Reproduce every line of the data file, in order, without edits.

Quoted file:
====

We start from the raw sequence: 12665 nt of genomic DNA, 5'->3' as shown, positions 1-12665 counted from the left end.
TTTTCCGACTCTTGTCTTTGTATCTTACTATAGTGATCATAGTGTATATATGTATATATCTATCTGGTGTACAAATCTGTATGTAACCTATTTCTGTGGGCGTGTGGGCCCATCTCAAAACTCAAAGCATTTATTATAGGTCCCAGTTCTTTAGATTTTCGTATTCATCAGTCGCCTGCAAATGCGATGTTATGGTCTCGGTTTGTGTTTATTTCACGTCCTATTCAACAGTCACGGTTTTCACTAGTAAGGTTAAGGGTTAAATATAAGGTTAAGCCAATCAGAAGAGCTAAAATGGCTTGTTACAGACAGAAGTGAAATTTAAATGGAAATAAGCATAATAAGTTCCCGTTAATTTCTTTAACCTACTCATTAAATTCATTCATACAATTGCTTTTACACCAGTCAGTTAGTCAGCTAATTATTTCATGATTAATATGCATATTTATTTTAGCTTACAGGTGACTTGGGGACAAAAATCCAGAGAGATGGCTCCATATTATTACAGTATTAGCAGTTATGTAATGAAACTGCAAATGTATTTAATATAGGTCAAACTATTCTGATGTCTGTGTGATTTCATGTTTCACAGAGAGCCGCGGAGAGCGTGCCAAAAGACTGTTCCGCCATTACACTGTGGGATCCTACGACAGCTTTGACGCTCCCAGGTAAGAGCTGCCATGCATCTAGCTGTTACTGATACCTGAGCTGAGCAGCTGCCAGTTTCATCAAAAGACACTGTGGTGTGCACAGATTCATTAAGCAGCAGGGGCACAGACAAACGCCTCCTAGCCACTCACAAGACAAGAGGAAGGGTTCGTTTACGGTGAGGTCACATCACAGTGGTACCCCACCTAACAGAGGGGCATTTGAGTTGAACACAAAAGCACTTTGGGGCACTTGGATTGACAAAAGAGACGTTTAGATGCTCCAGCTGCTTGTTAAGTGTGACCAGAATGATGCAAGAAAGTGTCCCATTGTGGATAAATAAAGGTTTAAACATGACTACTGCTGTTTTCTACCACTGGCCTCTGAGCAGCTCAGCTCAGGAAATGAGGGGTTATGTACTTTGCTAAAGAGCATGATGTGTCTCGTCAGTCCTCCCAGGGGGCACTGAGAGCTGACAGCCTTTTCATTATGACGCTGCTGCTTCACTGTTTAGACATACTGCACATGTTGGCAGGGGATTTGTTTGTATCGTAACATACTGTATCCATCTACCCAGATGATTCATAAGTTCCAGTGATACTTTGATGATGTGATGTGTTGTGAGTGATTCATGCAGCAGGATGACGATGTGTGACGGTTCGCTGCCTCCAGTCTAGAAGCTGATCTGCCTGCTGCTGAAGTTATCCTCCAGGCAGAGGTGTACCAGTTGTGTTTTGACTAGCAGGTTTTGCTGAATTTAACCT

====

We start from the raw sequence: 12665 nt of genomic DNA, 5'->3' as shown, positions 1-12665 counted from the left end.
TTTTCCGACTCTTGTCTTTGTATCTTACTATAGTGATCATAGTGTATATATGTATATATCTATCTGGTGTACAAATCTGTATGTAACCTATTTCTGTGGGCGTGTGGGCCCATCTCAAAACTCAAAGCATTTATTATAGGTCCCAGTTCTTTAGATTTTCGTATTCATCAGTCGCCTGCAAATGCGATGTTATGGTCTCGGTTTGTGTTTATTTCACGTCCTATTCAACAGTCACGGTTTTCACTAGTAAGGTTAAGGGTTAAATATAAGGTTAAGCCAATCAGAAGAGCTAAAATGGCTTGTTACAGACAGAAGTGAAATTTAAATGGAAATAAGCATAATAAGTTCCCGTTAATTTCTTTAACCTACTCATTAAATTCATTCATACAATTGCTTTTACACCAGTCAGTTAGTCAGCTAATTATTTCATGATTAATATGCATATTTATTTTAGCTTACAGGTGACTTGGGGACAAAAATCCAGAGAGATGGCTCCATATTATTACAGTATTAGCAGTTATGTAATGAAACTGCAAATGTATTTAATATAGGTCAAACTATTCTGATGTCTGTGTGATTTCATGTTTCACAGAGAGCCGCGGAGAGCGTGCCAAAAGACTGTTCCGCCATTACACTGTGGGATCCTACGACAGCTTTGACGCTCCCAGGTAAGAGCTGCCATGCATCTAGCTGTTACTGATACCTGAGCTGAGCAGCTGCCAGTTTCATCAAAAGACACTGTGGTGTGCACAGATTCATTAAGCAGCAGGGGCACAGACAAACGCCTCCTAGCCACTCACAAGACAAGAGGAAGGGTTCGTTTACGGTGAGGTCACATCACAGTGGTACCCCACCTAACAGAGGGGCATTTGAGTTGAACACAAAAGCACTTTGGGGCACTTGGATTGACAAAAGAGACGTTTAGATGCTCCAGCTGCTTGTTAAGTGTGACCAGAATGATGCAAGAAAGTGTCCCATTGTGGATAAATAAAGGTTTAAACATGACTACTGCTGTTTTCTACCACTGGCCTCTGAGCAGCTCAGCTCAGGAAATGAGGGGTTATGTACTTTGCTAAAGAGCATGATGTGTCTCGTCAGTCCTCCCAGGGGGCACTGAGAGCTGACAGCCTTTTCATTATGACGCTGCTGCTTCACTGTTTAGACATACTGCACATGTTGGCAGGGGATTTGTTTGTATCGTAACATACTGTATCCATCTACCCAGATGATTCATAAGTTCCAGTGATACTTTGATGATGTGATGTGTTGTGAGTGATTCATGCAGCAGGATGACGATGTGTGACGGTTCGCTGCCTCCAGTCTAGAAGCTGATCTGCCTGCTGCTGAAGTTATCCTCCAGGCAGAGGTGTACCAGTTGTGTTTTGACTAGCAGGTTTTGCTGAATTTAACCT